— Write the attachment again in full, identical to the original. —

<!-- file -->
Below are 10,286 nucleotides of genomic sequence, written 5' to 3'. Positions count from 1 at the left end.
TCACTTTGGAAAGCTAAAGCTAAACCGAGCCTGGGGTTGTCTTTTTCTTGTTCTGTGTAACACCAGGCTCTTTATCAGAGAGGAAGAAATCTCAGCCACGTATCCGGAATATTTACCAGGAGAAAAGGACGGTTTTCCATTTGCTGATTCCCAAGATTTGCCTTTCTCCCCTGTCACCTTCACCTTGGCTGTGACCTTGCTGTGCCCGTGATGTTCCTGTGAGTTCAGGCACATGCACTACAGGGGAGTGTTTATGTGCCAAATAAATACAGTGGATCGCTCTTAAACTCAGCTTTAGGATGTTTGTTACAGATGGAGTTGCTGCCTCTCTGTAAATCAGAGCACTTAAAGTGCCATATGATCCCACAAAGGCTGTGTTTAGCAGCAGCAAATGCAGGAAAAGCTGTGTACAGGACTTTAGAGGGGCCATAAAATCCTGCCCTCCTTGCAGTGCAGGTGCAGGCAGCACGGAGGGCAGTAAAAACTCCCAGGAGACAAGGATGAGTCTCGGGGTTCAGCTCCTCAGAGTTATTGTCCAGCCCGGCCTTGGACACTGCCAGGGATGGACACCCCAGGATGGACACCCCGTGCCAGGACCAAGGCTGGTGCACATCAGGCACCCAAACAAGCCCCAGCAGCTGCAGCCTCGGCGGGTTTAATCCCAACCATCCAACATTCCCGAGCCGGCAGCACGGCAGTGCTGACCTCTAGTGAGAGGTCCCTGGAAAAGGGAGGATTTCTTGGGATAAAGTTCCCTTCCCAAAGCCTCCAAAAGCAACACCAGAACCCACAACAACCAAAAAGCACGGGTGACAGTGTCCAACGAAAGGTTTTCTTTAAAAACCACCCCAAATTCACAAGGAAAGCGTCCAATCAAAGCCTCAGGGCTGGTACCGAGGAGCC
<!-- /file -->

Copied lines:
Below are 10,286 nucleotides of genomic sequence, written 5' to 3'. Positions count from 1 at the left end.
TCACTTTGGAAAGCTAAAGCTAAACCGAGCCTGGGGTTGTCTTTTTCTTGTTCTGTGTAACACCAGGCTCTTTATCAGAGAGGAAGAAATCTCAGCCACGTATCCGGAATATTTACCAGGAGAAAAGGACGGTTTTCCATTTGCTGATTCCCAAGATTTGCCTTTCTCCCCTGTCACCTTCACCTTGGCTGTGACCTTGCTGTGCCCGTGATGTTCCTGTGAGTTCAGGCACATGCACTACAGGGGAGTGTTTATGTGCCAAATAAATACAGTGGATCGCTCTTAAACTCAGCTTTAGGATGTTTGTTACAGATGGAGTTGCTGCCTCTCTGTAAATCAGAGCACTTAAAGTGCCATATGATCCCACAAAGGCTGTGTTTAGCAGCAGCAAATGCAGGAAAAGCTGTGTACAGGACTTTAGAGGGGCCATAAAATCCTGCCCTCCTTGCAGTGCAGGTGCAGGCAGCACGGAGGGCAGTAAAAACTCCCAGGAGACAAGGATGAGTCTCGGGGTTCAGCTCCTCAGAGTTATTGTCCAGCCCGGCCTTGGACACTGCCAGGGATGGACACCCCAGGATGGACACCCCGTGCCAGGACCAAGGCTGGTGCACATCAGGCACCCAAACAAGCCCCAGCAGCTGCAGCCTCGGCGGGTTTAATCCCAACCATCCAACATTCCCGAGCCGGCAGCACGGCAGTGCTGACCTCTAGTGAGAGGTCCCTGGAAAAGGGAGGATTTCTTGGGATAAAGTTCCCTTCCCAAAGCCTCCAAAAGCAACACCAGAACCCACAACAACCAAAAAGCACGGGTGACAGTGTCCAACGAAAGGTTTTCTTTAAAAACCACCCCAAATTCACAAGGAAAGCGTCCAATCAAAGCCTCAGGGCTGGTACCGAGGAGCC